When the USS Corry, an American Navy destroyer bombarded by the Nazis, sank off the coast of Normandy on D-Day in 1944, its executive officer, the second-in-command, crowded as many rescued sailors as he could on a whaler used as a lifeboat. Then he saw a body floating close by.

He told his men to tie it to the side of the boat. There was no more room on board.

He didn't know whether the sailor was alive in the cold English Channel waters, but he felt compelled to pick him up.

The unconscious teenager tied to the lifeboat was Chet Furtek of Philadelphia. He awoke, with his face covered by a blanket, on a rescue ship. He thought he had died and gone to purgatory. Heaven, he knew, was out of reach. But he soon found himself alive, surrounded by other wounded and deceased sailors and soldiers being transported back to England as solemn music played from a loud speaker.

Furtek is now 93. And the story of his rescue, which he described as a miracle, has not been forgotten.

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This is what it sounds like when more than 156,000 enormous pairs of balls roll up on a French beach ready to kick some Nazi ass.

During the D-Day landings at Normandy on June 6, 1944, radio correspondent George Hicks recorded 13 minutes of audio on a Recordgraph tape recording system that viscerally captured the unbridled death and destruction of the largest amphibious landing in the history of warfare.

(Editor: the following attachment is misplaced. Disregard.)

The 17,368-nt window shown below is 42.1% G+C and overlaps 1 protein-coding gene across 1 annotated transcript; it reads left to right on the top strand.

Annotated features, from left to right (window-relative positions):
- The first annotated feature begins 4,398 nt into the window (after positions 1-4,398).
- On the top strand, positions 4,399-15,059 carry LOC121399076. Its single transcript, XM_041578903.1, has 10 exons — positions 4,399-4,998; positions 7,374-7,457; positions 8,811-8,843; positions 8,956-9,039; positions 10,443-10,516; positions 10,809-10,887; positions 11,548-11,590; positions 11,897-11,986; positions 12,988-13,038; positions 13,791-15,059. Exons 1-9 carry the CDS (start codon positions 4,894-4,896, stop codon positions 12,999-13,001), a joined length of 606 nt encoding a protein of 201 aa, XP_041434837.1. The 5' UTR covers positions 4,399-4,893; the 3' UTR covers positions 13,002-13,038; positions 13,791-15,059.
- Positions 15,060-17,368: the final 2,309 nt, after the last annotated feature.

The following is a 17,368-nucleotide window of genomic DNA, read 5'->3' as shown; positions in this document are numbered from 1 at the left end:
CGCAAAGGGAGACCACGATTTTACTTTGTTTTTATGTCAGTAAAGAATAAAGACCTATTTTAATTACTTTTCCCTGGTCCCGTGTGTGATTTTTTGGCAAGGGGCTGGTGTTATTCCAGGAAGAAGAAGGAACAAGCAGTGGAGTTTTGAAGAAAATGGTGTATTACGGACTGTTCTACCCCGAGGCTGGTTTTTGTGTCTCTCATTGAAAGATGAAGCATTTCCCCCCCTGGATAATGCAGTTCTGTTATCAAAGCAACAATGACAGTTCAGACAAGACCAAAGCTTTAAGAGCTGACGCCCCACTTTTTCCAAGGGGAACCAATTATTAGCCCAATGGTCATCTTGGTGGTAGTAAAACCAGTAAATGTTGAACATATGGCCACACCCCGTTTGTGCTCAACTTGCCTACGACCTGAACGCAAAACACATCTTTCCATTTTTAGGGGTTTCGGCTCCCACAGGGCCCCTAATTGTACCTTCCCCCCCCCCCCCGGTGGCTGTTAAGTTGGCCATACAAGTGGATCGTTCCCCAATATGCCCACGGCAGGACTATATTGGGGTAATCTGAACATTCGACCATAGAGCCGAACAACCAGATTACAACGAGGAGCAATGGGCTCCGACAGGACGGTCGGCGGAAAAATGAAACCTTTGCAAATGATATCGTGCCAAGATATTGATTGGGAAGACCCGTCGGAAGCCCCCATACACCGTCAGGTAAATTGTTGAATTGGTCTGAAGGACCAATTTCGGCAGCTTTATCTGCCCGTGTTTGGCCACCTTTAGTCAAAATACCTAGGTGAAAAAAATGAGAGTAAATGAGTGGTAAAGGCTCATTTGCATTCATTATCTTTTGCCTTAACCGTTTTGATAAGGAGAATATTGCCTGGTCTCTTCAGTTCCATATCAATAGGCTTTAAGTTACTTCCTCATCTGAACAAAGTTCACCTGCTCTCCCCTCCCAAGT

And while Hicks's recording went down as one of the most "iconic and frightening" to emerge from the devastation of World War II, as the Washington Post put it, the raw audio of the Allied landings went unheard in its original recorded form for more than 75 years — until now.

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(Associated Press photo)

The Allied invasion of Normandy on D-Day was one of the most complex military operations ever undertaken, but amid the intense preparation and planning for history's largest combined land, air, and sea operation, one commanding general kept it simple, scribbling out his war plans on a single piece of paper.

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(U.S. Air Force via Wikimedia Commons)

It arrived overnight and disappeared just as fast.

That's how historians have described North Carolina's Laurinburg-Maxton air base, a hub for military training during World War II. The vast majority of the United States' glider pilots were trained there, including the forces who played an unsung role in the D-Day invasion 75 years ago.

About 500 glider planes were used in the invasion, and 312 of those were from the United States. Of this number, almost all of them trained at Laurinburg-Maxton, about 90 miles east of Charlotte, said Frank Blazich, lead curator of military history at the Smithsonian National Museum of American History.

But despite the important role gliders played in transporting men and equipment, the base's contributions have been largely forgotten.

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At a D-Day commemoration ceremony on Wednesday, Queen Elizabeth II was introduced to "leaders ... representing the allied nations that took part in D-Day," according to a tweet from The Royal Family, which included, um...German Chancellor Angela Merkel.

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Photo: Sgt. Henry Villarama/U.S. Army

U.S. Army Rangers returned to the site of one of their most storied battles on Wednesday to commemorate the 75th Anniversary of D-Day and scaled the same Normandy cliffs their forebears climbed on June 6, 1944, which changed the trajectory of World War II.

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